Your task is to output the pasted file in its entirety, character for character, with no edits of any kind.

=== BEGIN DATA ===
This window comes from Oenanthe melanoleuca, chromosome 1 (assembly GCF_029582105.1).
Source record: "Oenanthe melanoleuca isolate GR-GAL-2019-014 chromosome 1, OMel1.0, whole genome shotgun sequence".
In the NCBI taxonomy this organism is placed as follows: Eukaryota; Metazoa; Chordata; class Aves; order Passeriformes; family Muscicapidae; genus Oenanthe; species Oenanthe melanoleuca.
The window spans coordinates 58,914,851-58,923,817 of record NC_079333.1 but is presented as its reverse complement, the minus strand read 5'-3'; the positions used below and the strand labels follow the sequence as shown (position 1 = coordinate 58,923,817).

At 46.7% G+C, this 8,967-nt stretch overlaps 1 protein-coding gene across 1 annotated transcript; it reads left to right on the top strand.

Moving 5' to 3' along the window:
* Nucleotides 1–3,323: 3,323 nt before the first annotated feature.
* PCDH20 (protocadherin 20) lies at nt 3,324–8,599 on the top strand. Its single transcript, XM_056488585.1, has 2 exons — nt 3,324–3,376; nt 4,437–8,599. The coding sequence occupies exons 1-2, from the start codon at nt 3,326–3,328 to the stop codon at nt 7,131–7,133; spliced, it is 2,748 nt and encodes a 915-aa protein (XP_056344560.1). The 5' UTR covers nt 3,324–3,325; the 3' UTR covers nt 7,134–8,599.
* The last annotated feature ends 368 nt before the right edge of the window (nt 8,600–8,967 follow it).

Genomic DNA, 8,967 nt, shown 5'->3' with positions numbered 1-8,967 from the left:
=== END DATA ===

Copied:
This window comes from Oenanthe melanoleuca, chromosome 1 (assembly GCF_029582105.1).
Source record: "Oenanthe melanoleuca isolate GR-GAL-2019-014 chromosome 1, OMel1.0, whole genome shotgun sequence".
In the NCBI taxonomy this organism is placed as follows: Eukaryota; Metazoa; Chordata; class Aves; order Passeriformes; family Muscicapidae; genus Oenanthe; species Oenanthe melanoleuca.
The window spans coordinates 58,914,851-58,923,817 of record NC_079333.1 but is presented as its reverse complement, the minus strand read 5'-3'; the positions used below and the strand labels follow the sequence as shown (position 1 = coordinate 58,923,817).

At 46.7% G+C, this 8,967-nt stretch overlaps 1 protein-coding gene across 1 annotated transcript; it reads left to right on the top strand.

Moving 5' to 3' along the window:
* Nucleotides 1–3,323: 3,323 nt before the first annotated feature.
* PCDH20 (protocadherin 20) lies at nt 3,324–8,599 on the top strand. Its single transcript, XM_056488585.1, has 2 exons — nt 3,324–3,376; nt 4,437–8,599. The coding sequence occupies exons 1-2, from the start codon at nt 3,326–3,328 to the stop codon at nt 7,131–7,133; spliced, it is 2,748 nt and encodes a 915-aa protein (XP_056344560.1). The 5' UTR covers nt 3,324–3,325; the 3' UTR covers nt 7,134–8,599.
* The last annotated feature ends 368 nt before the right edge of the window (nt 8,600–8,967 follow it).

Genomic DNA, 8,967 nt, shown 5'->3' with positions numbered 1-8,967 from the left: